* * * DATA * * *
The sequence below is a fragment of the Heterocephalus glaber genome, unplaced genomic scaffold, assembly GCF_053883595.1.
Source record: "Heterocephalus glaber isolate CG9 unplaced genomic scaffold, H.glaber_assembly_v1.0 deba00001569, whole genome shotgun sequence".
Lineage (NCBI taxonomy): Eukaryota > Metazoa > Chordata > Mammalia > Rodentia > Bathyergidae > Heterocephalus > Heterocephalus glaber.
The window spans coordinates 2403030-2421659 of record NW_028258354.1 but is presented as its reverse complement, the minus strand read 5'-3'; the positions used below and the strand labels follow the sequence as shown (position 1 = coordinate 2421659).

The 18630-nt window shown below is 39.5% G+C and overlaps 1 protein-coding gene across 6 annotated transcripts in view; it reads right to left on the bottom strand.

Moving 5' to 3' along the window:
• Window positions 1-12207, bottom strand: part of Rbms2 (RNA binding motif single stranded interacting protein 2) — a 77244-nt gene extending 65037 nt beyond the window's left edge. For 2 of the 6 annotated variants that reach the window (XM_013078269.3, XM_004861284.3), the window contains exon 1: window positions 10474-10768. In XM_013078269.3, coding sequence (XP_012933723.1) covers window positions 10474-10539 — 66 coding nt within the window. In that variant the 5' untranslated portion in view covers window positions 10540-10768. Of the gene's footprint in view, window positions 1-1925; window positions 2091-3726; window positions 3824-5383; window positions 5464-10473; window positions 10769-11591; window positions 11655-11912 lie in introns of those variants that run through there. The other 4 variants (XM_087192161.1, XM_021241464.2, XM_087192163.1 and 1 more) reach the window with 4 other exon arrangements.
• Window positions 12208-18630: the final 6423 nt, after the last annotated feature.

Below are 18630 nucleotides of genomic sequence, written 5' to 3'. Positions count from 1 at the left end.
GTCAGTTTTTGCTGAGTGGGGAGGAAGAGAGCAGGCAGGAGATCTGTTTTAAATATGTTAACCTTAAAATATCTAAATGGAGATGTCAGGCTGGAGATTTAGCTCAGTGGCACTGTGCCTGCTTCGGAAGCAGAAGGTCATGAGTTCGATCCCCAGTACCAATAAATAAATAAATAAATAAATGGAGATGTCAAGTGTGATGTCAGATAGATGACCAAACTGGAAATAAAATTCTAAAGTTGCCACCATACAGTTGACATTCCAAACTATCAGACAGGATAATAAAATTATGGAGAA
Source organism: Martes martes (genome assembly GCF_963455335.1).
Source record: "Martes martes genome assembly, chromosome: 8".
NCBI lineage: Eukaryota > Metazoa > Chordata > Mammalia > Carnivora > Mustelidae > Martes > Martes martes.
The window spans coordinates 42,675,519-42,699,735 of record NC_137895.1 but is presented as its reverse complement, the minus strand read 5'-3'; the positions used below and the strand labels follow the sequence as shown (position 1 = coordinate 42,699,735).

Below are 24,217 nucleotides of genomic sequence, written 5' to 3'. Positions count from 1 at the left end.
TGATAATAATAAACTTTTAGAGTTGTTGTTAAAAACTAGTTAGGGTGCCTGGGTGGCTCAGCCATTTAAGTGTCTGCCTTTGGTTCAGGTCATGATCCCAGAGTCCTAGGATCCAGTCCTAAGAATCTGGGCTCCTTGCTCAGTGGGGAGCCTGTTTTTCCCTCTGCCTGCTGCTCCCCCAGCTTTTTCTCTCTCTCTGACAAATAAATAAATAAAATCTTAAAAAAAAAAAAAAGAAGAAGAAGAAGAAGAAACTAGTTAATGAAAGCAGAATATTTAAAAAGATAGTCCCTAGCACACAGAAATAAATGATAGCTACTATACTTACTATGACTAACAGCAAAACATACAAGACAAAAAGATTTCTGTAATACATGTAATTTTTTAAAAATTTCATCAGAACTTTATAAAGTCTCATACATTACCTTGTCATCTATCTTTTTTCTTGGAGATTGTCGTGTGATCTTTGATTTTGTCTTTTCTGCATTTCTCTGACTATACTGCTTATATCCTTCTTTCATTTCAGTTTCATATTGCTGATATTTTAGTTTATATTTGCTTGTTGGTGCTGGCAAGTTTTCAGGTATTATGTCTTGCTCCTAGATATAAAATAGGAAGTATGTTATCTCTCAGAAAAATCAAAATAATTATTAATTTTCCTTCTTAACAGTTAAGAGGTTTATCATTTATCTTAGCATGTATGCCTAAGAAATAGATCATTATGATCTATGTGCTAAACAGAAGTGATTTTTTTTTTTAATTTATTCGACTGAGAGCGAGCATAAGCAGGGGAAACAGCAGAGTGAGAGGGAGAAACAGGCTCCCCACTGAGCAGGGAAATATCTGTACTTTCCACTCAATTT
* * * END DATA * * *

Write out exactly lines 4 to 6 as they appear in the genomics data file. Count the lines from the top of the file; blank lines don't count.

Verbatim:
The window spans coordinates 2403030-2421659 of record NW_028258354.1 but is presented as its reverse complement, the minus strand read 5'-3'; the positions used below and the strand labels follow the sequence as shown (position 1 = coordinate 2421659).

The 18630-nt window shown below is 39.5% G+C and overlaps 1 protein-coding gene across 6 annotated transcripts in view; it reads right to left on the bottom strand.

Moving 5' to 3' along the window: